We are constantly working on improving our algorithm for discovering who your most important contacts are, and thus whom to prompt for feedback.
We used to have a very straightforward algorithm simply computing the number of emails you sent to a specific person to figure out the strength of the connection. This was made under the assumption that sending an email is more of an indicator of working together than receiving it; you could be receiving a lot of emails from office managers or event organizers, while barely knowing them.
However, especially now that you can provide data on your Slack communications, we need something more sophisticated. First of all, whether you talked to someone over Slack, sent or received an email, or had a meeting together (as indicated by your calendar), it's much more important if it was one-on-one interaction, or perhaps within a small group, as opposed to talking to dozen people at the same time, which isn't quite personal, and probably doesn't indicate working together closely. Second, it makes sense to prioritize recent communications, under the assumption that one can provide the most relevant feedback to people with whom they interacted most recently. This isn't to say, however, that old communications should be disregarded completely, as they may contain important information about the overall trends rather than quick fluctuations.
Finally, it is our understanding that the most natural pattern for real human communication between coworkers, rather than impersonal announcements and reports, is roughly the same number of messages in both directions. These are the communications we want to prioritize the most in our algorithm for computing the proximity of people in our social graph. However, since we want to be able to handle the case when a person is a recent employee and haven't been interacting with others a lot, we don't want to disregard any type of communication completely.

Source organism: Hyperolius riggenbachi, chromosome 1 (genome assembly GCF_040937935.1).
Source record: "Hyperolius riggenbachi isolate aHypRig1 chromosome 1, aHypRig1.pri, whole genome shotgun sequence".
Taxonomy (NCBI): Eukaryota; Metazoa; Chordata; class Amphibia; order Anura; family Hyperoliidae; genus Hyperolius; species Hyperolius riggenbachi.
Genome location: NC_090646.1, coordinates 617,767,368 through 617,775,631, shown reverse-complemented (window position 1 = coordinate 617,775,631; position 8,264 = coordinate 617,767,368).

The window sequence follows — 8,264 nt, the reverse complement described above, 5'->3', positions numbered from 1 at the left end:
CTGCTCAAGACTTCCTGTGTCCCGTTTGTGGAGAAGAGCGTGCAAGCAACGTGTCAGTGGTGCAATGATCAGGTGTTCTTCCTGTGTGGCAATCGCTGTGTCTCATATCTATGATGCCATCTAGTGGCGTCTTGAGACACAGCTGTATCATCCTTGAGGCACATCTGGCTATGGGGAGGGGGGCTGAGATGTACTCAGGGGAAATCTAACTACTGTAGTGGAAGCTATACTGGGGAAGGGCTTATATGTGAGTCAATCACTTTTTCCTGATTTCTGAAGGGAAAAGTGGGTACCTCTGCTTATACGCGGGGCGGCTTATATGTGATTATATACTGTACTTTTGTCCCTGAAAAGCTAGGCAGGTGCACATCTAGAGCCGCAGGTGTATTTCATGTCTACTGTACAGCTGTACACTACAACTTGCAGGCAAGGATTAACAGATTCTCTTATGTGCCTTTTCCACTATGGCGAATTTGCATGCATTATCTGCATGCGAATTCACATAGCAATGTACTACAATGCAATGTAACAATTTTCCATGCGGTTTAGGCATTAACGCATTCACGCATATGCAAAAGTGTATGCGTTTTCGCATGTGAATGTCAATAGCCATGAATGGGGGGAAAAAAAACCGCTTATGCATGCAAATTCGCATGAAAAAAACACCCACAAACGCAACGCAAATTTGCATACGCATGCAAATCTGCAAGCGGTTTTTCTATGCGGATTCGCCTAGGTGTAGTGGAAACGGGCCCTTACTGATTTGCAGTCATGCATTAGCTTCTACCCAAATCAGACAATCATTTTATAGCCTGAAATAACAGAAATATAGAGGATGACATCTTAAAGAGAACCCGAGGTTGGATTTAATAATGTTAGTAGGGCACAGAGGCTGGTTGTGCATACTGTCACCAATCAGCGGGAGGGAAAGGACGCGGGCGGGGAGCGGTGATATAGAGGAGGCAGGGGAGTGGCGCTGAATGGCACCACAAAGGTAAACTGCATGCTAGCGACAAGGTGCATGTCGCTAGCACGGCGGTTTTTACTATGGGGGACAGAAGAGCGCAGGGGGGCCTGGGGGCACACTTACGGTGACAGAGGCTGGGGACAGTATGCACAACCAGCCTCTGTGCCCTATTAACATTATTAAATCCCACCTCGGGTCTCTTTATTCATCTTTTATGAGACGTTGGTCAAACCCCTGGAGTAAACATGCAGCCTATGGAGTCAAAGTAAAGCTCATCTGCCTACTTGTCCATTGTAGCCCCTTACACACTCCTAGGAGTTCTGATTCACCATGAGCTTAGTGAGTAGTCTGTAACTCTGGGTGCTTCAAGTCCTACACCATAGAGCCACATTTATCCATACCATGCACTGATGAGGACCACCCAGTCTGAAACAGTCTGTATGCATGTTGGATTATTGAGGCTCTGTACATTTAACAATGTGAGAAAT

In our new algorithm we consider all these factors:
- how long ago the interaction has occurred
- how many people were involved
- how balanced the communication between them is
We are also improving the algorithm for detecting groups, mailing lists, robots, aliases, and other non-human entities who communicate by email, and whom we don't want to see in the social graph. Sometimes they are marked as such by mailing servers, but sometimes they aren't, and we implement heuristics to discover and omit them. On one hand, we look at the structure of communication - does it look like whenever someone sends an email to this address, multiple people receive it? Then it's probably a list. On the other hand, we look at the email address itself, and check if it looks like a personal address, or is along the lines of "no-reply", "support", etc. We discovered thousands of such emails, and omitted them in order to focus on actual interpersonal communications.
Maxim Kovalev, Data Science Summer 2015 Intern
PHD Student in Electrical & Computer Engineering at Carnegie Mellon